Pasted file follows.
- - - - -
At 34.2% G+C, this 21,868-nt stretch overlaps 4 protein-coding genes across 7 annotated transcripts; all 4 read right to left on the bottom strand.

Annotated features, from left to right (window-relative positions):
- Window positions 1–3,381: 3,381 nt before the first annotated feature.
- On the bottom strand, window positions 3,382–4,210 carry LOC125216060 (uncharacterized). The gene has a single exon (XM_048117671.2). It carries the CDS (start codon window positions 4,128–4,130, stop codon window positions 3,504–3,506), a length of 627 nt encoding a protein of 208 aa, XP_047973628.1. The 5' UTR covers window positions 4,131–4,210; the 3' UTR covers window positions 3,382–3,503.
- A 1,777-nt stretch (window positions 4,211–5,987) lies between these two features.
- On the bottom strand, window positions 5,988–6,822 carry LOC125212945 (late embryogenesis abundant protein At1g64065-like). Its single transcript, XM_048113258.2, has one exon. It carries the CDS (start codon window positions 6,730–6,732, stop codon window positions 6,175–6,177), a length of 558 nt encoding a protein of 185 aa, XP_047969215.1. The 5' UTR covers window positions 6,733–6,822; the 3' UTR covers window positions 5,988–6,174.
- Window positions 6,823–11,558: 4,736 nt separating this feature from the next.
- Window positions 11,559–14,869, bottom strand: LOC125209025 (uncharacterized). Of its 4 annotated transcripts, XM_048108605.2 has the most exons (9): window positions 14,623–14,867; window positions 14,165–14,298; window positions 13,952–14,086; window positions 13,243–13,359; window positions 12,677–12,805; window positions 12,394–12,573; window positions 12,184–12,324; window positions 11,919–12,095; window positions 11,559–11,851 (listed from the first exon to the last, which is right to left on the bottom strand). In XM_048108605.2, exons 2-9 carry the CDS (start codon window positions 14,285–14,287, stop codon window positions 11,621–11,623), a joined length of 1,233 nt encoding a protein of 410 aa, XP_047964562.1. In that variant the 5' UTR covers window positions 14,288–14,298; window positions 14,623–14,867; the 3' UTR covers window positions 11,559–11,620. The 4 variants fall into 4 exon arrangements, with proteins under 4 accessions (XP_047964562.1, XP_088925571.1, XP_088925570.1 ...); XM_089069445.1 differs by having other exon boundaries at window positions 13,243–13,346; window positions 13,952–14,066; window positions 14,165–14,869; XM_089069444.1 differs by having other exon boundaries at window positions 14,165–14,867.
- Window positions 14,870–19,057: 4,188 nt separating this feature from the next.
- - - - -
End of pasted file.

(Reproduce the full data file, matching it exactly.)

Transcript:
At 34.2% G+C, this 21,868-nt stretch overlaps 4 protein-coding genes across 7 annotated transcripts; all 4 read right to left on the bottom strand.

Annotated features, from left to right (window-relative positions):
- Window positions 1–3,381: 3,381 nt before the first annotated feature.
- On the bottom strand, window positions 3,382–4,210 carry LOC125216060 (uncharacterized). The gene has a single exon (XM_048117671.2). It carries the CDS (start codon window positions 4,128–4,130, stop codon window positions 3,504–3,506), a length of 627 nt encoding a protein of 208 aa, XP_047973628.1. The 5' UTR covers window positions 4,131–4,210; the 3' UTR covers window positions 3,382–3,503.
- A 1,777-nt stretch (window positions 4,211–5,987) lies between these two features.
- On the bottom strand, window positions 5,988–6,822 carry LOC125212945 (late embryogenesis abundant protein At1g64065-like). Its single transcript, XM_048113258.2, has one exon. It carries the CDS (start codon window positions 6,730–6,732, stop codon window positions 6,175–6,177), a length of 558 nt encoding a protein of 185 aa, XP_047969215.1. The 5' UTR covers window positions 6,733–6,822; the 3' UTR covers window positions 5,988–6,174.
- Window positions 6,823–11,558: 4,736 nt separating this feature from the next.
- Window positions 11,559–14,869, bottom strand: LOC125209025 (uncharacterized). Of its 4 annotated transcripts, XM_048108605.2 has the most exons (9): window positions 14,623–14,867; window positions 14,165–14,298; window positions 13,952–14,086; window positions 13,243–13,359; window positions 12,677–12,805; window positions 12,394–12,573; window positions 12,184–12,324; window positions 11,919–12,095; window positions 11,559–11,851 (listed from the first exon to the last, which is right to left on the bottom strand). In XM_048108605.2, exons 2-9 carry the CDS (start codon window positions 14,285–14,287, stop codon window positions 11,621–11,623), a joined length of 1,233 nt encoding a protein of 410 aa, XP_047964562.1. In that variant the 5' UTR covers window positions 14,288–14,298; window positions 14,623–14,867; the 3' UTR covers window positions 11,559–11,620. The 4 variants fall into 4 exon arrangements, with proteins under 4 accessions (XP_047964562.1, XP_088925571.1, XP_088925570.1 ...); XM_089069445.1 differs by having other exon boundaries at window positions 13,243–13,346; window positions 13,952–14,066; window positions 14,165–14,869; XM_089069444.1 differs by having other exon boundaries at window positions 14,165–14,867.
- Window positions 14,870–19,057: 4,188 nt separating this feature from the next.